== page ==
But Big Blue expects to see revenue benefits of as much as $1 billion in 4Q as a result of acquiring PwC.
Despite surprisingly poor software revenue and an overall information technology spending environment that IBM Chief Financial Officer John R. Joyce described as "one of the toughest
that we have ever seen," Big Blue reported a small increase in revenues and essentially flat earnings for the third quarter ended Sept. 30.
IBMs $19.8 billion in revenues for the quarter was .2 percent above the third quarter of 2001. Third-quarter earnings from continuing operations were $1.7 billionthe same figure IBM reported in the third quarter of last year.
The revenue and earnings figures did not include results from Pricewaterhouse Coopers LLPs consulting business, which IBM acquired earlier in October. Operating results also excluded results from IBMs hard disk drive manufacturing business, which the company is in the process of selling to Hitachi Ltd.
For the quarter, IBMs largest business unit, IBM Global Services, reported $8.9 billion in revenues, essentially flat compared to third-quarter IBM GS revenue from last year. IBMs services business, said Joyce, was hurt by extended selling cycles as many enterprise customers delayed signing outsourcing and other contracts in order to review return on investment estimates in a difficult economy. That was particularly true of IBMs largest customers. In fact, Joyce said, customers during the quarter deferred 11 long-term outsourcing deals, each valued at $250 million or more. That affected IBM Global Services signings and backlogs. For the quarter, the unit reported $9 billion in new deal signings, down from $11 billion reported last quarter. The value of its backlog of services contracts fell from $106 billion last quarter to $103 billion in the third quarter.
Sinking revenues from IBMs Lotus and Tivoli product lines dragged down the companys software business, which a year ago was growing solidly. Overall, software revenue fell 5 percent in constant currency compared to the first quarter of 2001. Revenue from Tivoli products fell 16 percent in the quarter, while revenue from Lotus products fell 15 percent. Revenue from the WebSphere family of app server products, however, grew 27 percent in the quarter. Revenue from IBMs DB2 database products was up 2 percent.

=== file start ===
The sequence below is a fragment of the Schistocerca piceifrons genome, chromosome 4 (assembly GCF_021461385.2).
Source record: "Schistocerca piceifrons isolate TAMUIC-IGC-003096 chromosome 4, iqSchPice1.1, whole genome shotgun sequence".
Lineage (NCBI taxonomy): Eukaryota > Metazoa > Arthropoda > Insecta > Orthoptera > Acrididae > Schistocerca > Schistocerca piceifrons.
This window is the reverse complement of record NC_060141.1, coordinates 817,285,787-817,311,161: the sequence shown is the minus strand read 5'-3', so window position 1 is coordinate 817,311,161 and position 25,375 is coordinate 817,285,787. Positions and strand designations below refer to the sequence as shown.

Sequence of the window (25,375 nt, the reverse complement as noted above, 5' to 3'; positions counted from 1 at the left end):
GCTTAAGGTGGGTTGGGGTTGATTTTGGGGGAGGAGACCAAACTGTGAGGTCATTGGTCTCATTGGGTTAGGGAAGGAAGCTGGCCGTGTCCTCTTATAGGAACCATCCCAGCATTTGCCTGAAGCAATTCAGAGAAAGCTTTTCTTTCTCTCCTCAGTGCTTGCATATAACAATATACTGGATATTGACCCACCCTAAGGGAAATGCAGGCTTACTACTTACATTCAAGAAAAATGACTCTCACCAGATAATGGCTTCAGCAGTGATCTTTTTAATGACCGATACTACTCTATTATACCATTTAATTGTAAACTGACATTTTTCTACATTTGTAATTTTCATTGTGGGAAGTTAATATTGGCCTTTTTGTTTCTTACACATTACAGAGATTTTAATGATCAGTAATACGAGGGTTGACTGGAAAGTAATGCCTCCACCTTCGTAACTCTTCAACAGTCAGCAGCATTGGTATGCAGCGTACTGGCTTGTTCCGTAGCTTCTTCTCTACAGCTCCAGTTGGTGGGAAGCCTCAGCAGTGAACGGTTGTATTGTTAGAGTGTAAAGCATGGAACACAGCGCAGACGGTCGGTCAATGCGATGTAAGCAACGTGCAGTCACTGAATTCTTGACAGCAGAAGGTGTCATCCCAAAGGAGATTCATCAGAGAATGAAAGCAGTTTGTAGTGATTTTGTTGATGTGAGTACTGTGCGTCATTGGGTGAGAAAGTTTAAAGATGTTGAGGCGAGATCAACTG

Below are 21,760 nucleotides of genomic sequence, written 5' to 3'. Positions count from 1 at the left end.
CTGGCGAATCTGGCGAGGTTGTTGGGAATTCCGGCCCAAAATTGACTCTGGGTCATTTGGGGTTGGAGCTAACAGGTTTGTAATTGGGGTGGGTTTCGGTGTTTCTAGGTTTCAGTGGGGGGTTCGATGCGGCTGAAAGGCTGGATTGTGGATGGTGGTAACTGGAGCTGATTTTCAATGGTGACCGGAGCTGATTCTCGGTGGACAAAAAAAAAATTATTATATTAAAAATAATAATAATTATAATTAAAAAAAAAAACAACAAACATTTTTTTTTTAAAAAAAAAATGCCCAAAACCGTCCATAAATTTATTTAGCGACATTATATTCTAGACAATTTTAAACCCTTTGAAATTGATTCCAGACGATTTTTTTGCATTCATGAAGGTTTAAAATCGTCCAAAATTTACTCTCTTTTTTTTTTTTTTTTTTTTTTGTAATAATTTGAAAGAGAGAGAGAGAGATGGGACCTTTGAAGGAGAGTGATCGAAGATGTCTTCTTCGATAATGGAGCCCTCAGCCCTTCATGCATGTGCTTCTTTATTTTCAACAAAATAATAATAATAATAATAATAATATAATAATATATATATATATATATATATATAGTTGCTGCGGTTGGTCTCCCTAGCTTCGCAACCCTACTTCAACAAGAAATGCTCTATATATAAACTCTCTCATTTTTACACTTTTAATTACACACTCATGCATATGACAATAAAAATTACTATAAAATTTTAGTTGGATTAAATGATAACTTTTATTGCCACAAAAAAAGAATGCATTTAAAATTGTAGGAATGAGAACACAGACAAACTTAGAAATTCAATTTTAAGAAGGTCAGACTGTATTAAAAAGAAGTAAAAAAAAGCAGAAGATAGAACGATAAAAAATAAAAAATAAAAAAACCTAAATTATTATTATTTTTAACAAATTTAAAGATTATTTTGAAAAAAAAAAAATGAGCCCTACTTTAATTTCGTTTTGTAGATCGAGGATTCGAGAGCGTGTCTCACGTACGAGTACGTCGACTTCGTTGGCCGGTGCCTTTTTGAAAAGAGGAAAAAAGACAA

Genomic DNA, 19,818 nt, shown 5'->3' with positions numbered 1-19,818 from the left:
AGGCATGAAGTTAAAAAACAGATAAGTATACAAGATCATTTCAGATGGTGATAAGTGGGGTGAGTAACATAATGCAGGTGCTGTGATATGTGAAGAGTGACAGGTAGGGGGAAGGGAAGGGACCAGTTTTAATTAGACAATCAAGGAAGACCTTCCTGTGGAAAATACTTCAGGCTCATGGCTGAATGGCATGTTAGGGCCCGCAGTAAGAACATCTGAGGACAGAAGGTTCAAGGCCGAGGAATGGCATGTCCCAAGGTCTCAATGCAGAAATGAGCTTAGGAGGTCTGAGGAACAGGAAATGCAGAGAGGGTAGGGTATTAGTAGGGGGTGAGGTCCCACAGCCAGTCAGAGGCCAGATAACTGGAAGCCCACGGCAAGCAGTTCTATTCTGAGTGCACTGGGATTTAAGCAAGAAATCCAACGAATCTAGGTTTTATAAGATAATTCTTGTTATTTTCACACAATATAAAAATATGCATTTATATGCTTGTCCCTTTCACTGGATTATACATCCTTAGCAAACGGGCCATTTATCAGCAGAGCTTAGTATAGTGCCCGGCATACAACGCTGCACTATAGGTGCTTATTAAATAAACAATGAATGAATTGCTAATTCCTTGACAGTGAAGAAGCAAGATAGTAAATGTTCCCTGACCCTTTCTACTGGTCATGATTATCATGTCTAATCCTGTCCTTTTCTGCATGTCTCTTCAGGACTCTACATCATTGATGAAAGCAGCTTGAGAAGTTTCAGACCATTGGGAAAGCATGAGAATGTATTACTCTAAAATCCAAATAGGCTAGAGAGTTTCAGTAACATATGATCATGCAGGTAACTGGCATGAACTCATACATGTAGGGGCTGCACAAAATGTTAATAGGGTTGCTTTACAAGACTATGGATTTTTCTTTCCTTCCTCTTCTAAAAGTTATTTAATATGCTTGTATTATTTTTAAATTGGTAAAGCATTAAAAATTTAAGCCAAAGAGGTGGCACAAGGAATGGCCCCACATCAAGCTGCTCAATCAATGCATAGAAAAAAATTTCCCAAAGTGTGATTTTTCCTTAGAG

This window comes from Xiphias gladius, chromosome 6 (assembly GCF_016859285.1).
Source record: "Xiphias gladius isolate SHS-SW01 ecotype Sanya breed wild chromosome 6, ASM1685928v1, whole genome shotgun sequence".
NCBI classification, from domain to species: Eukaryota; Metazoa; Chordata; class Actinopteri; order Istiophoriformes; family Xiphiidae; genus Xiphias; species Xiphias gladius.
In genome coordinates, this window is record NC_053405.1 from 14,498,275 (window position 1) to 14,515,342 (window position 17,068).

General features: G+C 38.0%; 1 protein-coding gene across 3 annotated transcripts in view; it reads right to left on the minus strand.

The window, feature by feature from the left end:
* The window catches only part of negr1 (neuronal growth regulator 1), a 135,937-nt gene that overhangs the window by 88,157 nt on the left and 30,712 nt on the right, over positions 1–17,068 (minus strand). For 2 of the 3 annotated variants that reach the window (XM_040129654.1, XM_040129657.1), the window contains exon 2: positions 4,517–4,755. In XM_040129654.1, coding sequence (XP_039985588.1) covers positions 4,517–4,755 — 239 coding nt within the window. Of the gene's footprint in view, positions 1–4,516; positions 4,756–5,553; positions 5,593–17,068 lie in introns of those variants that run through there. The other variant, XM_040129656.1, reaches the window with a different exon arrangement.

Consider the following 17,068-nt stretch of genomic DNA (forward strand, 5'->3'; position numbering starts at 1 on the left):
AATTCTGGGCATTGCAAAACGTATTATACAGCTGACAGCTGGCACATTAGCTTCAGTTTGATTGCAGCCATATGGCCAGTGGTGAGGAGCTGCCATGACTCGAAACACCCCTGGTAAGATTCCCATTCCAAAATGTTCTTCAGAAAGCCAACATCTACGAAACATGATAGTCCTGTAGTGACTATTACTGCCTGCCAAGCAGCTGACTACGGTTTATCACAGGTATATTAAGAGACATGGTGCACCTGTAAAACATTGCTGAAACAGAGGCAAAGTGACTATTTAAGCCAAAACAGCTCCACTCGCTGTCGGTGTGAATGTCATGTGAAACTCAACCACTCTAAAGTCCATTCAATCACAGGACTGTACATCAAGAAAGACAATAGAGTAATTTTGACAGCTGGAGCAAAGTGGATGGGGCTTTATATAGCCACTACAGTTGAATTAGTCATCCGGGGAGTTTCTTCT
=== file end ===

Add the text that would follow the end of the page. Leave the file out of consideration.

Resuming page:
IBMs server revenue, meanwhile fell 3 percent in constant currency compared to the third quarter last year. Gains in revenues from the companys xSeries Intel-based revenues were more than offset by a dramatic drop in revenues from its iSeries servers. For the quarter, iSeries revenues fell 20 percent compared to the year-ago quarter.
IBM did, however, manage to slow the flow of red ink in its personal and printing systems business. The company reported that revenue from that business fell by 5 per cent to $2.7 billion and that losses in personal and printing systems amounted to $20 million. Still, said Joyce, that was an improvement over the $50 million loss the business reported in the third quarter last year. Joyce attributed the improved results to reduced expenses and both plant/field and channel inventories.
Looking ahead, Joyce warned that IBMs earnings will be reduced in the fourth quarter and in successive years by the need to put cash into the companys employee pension plans, which are experiencing reduced returns due to the poor economy. That will reduce IBMs earnings by $700 million next year, and up to $1.5 billion per year through 2005.
In the fourth quarter, Joyce said IBM expects to see revenue benefits of as much as $1 billion as a result of the addition of PwC. In addition, he said, IBM expects to experience a traditional fourth-quarter revenue increase of about 12 percent.
Although Joyce said IBMs goal is still double-digit earnings growth next year, he declined to predict a broad turn-around in IT spending by enterprise customers. If IT spending remains sluggish, Joyce said, the company will focus on market share gains in software and services. Right now, however, Joyce said IBM does not plan another round of restructuring such as the company carried out in the second quarter of 2002 when, analysts estimate, IBM laid off between 8,000 and 15,000 employees.